Guide to Sancerre
Are you familiar with Sancerre? This lovely French wine is food-friendly and beautifully bold. Yet it is also elegant. Learn a little about this wine, its region, and some of its classic pairings.
Overview of the Sancerre AOC
Sancerre is a wine region in France. It is an appellation d’origine contrôlée (AOC) that is mainly on the left bank of the Loire river. It predominantly produces Sauvignon Blanc (although roughly 20% of the region’s grapes are Pinot Noir and labeled as “Sancerre Rouge”).
Sancerre is located in the Loire Valley, which is in the middle of the country and extends slightly north and east. On its eastern side, it borders Burgundy. Because the region is so far inland, it experiences short, hot summers and long, cold winters.
Sancerre has had its AOC status since 1936. Since then, the AOC has expanded to nearly four times its original size. The region is known for its chalky soil and the many valleys that run through this chalky area; each has its own terroir (in the east, soil with more flint produces wines with higher minerality; in other regions, soil with more gravel produces fruitier wines).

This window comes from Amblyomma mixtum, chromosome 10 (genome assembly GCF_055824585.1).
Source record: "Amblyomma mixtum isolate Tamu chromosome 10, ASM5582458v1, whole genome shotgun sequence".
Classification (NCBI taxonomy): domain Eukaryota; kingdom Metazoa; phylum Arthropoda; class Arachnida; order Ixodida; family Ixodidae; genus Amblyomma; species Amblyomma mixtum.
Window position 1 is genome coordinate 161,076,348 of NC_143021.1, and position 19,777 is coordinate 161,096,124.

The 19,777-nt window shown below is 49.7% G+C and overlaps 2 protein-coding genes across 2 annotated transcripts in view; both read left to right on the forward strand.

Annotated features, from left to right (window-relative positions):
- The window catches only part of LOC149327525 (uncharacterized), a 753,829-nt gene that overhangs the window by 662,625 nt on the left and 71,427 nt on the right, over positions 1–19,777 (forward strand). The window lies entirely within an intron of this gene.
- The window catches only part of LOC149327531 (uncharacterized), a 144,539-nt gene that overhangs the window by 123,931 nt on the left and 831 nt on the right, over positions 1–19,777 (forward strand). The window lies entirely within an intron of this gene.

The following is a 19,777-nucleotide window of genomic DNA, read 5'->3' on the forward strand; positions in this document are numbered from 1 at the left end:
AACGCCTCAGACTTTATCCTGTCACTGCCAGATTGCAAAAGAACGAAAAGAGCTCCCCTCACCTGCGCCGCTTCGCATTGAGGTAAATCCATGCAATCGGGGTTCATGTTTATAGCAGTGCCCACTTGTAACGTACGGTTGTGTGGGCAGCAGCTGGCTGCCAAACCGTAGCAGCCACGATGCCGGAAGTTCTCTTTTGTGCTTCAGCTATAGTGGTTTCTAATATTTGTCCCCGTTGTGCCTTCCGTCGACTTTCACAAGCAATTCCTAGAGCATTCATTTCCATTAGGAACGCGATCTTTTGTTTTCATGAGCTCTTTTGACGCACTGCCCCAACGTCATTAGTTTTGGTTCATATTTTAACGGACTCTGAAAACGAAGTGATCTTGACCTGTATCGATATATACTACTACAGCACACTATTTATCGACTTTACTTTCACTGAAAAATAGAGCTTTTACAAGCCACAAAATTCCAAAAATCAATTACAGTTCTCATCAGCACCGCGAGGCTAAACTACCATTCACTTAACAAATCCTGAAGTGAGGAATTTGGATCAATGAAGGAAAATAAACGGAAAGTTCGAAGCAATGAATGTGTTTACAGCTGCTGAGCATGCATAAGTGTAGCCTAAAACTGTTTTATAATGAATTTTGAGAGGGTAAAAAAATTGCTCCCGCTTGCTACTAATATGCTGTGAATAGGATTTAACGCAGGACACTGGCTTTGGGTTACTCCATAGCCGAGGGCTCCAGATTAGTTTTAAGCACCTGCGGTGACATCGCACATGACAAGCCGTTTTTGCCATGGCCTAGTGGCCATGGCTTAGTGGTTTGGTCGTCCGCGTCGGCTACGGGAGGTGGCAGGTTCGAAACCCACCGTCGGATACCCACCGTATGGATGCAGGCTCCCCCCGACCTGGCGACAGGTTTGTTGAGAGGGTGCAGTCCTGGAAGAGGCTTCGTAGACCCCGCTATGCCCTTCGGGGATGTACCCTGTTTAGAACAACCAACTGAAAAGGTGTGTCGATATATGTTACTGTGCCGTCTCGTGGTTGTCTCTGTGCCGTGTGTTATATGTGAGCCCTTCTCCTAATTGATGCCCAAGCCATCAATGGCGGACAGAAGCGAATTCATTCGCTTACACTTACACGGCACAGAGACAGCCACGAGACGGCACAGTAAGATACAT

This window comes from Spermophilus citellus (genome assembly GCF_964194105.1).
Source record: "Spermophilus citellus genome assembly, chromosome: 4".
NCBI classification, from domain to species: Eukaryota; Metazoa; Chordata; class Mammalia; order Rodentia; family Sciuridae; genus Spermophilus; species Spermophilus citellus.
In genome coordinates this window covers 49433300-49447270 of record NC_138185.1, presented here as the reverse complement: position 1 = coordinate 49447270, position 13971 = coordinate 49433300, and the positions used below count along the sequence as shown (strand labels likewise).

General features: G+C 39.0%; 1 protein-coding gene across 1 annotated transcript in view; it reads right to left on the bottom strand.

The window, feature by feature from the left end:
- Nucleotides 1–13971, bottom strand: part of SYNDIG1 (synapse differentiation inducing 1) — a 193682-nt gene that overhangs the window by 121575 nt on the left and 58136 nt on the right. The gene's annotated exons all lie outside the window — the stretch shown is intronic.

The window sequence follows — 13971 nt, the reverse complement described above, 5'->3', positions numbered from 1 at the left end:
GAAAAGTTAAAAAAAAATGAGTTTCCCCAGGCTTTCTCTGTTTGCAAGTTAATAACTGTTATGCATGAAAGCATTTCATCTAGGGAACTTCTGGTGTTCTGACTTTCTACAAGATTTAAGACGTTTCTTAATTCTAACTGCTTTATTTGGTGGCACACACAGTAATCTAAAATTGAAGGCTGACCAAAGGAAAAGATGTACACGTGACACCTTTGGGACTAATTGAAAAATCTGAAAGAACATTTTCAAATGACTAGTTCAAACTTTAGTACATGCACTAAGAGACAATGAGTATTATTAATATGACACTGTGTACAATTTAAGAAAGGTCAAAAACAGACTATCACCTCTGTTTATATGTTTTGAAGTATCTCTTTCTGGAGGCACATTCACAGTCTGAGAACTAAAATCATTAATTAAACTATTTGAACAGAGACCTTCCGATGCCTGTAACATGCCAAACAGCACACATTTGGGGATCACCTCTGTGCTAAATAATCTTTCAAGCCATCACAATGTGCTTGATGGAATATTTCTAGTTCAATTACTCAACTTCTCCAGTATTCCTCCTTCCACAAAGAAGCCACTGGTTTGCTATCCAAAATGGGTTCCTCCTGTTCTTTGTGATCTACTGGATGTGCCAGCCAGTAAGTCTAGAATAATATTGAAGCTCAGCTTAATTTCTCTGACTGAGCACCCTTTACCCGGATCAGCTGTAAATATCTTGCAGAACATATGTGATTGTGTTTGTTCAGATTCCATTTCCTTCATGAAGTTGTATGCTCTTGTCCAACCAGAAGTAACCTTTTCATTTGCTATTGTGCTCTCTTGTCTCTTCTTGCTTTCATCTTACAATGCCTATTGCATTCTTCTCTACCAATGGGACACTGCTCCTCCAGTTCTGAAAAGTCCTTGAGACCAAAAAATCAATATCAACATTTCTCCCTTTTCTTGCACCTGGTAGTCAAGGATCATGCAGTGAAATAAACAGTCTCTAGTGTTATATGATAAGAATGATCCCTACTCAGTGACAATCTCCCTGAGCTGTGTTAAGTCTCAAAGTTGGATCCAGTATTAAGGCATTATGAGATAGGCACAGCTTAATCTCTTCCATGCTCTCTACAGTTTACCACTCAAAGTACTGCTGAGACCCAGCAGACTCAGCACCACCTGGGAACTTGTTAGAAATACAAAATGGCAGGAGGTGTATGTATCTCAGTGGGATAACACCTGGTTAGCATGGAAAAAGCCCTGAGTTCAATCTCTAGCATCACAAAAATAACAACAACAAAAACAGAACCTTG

Sancerre flavor profile
Sancerre is a dry, lighter-bodied wine that has very high levels of acidity. It is most often aged in stainless steel tanks, which keep the wine fresh and light.
Sancerre tends to have aromas of grapefruit, melon (such as honeydew), and sweet hay or grass and herbs. It can also have flint-like minerality, citrus, and spice notes.
Due to its versatility, Sancerre is a fun wine to pair with foods: it is excellent with fresh-shucked oysters, yet also a perfect accompaniment to roasted chicken, many types of fish (including trout, salmon, and bass), turkey, and pork. When preparing meats, fish, or poultry to pair with Sancerre, keep your herbs in mind. Sancerre goes incredibly well with tarragon, thyme, chervil, basil, chive, as well as citrus, such as lemon and lime.
Occasionally, Sancerre can have interesting notes of funk, similar to the goat cheese crottin de chavignol produced in the area. While this may sound off-putting, it’s actually a lovely quality and makes the wine incredibly food-friendly for regional dishes with this cheese. In general, Sancerre pairs beautifully with goat cheeses and other tangy cheeses, such as feta.